Spaghetti Peperonata with tuna and olives is a rustic Italian style pasta that’s easy to throw together on a weeknight. It’s an inexpensive, healthy 30 minute meal with that casual Mediterranean ‘let’s set up dinner in the vineyard tonight’ vibe. Not bad for a box of pasta, some fresh peppers, and a can of tuna!
pasta peperonata with tuna and olives is a quick and easy from-the-pantry-meal.
This authentic peperonata recipe combines always available pantry ingredients with a burst of fresh peppers and tomatoes. It’s hard to believe that spaghetti with canned tuna and olives can be so fresh and vibrant. (Spoiler alert: it’s the peppers!)
I found my inspiration while flipping through Martha Stewart Living in bed the other night. When I came across this spaghetti peperonata with tuna and olives I ripped out the page, set it aside, and went to sleep, happily dreaming about how to make it my own for the next night’s dinner.
ingredients for pasta peperonata
The Italians are masters at combining a little bit of this and a little bit of that into a simple masterpiece. They respect their ingredients ~ every one is top notch and earns its spot in the recipe. Good quality evoo and fresh garlic are a given. With this cast of characters you can’t mess it up.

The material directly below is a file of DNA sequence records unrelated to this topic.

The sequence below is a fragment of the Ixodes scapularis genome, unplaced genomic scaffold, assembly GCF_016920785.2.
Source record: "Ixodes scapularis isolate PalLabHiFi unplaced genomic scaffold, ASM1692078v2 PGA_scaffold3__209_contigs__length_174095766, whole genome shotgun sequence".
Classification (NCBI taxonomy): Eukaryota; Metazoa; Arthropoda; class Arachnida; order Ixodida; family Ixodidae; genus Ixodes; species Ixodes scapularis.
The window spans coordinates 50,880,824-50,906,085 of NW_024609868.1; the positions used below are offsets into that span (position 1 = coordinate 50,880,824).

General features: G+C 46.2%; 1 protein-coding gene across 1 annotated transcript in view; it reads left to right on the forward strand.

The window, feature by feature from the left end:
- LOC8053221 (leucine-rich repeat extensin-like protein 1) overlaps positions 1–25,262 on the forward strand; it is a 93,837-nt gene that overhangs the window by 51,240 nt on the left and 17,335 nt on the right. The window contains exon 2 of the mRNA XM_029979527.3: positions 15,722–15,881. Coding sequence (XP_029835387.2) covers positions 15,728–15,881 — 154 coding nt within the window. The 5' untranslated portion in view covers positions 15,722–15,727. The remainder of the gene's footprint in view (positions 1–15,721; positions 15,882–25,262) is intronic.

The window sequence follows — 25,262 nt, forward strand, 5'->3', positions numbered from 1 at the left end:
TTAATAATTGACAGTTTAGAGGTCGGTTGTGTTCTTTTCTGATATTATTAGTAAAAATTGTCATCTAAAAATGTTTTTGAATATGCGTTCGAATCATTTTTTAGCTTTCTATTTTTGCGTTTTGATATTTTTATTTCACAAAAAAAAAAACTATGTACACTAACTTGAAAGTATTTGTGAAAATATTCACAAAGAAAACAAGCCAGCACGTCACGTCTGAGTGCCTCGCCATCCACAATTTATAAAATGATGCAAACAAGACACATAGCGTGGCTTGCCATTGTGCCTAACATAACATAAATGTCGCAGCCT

- good quality canned tuna, I like to buy the Italian kind, packed in olive oil
- thin spaghetti ~ I prefer thin because it’s lighter. Be sure to cook it just to the al dente stage, which usually means a couple of minutes shy of what the package says. It should have a nice ‘chew’.
- fresh bell peppers, the more colorful the better.
- fresh basil. I love to buy the living plants from my supermarket, they last and last.
- glossy black olives (check out your supermarket’s olive bar for the freshest.)
- Parmesan cheese, and remember, it isn’t true Parmesan unless it’s marked Parmigiano Reggiano.
how to pit olives like an Italian ~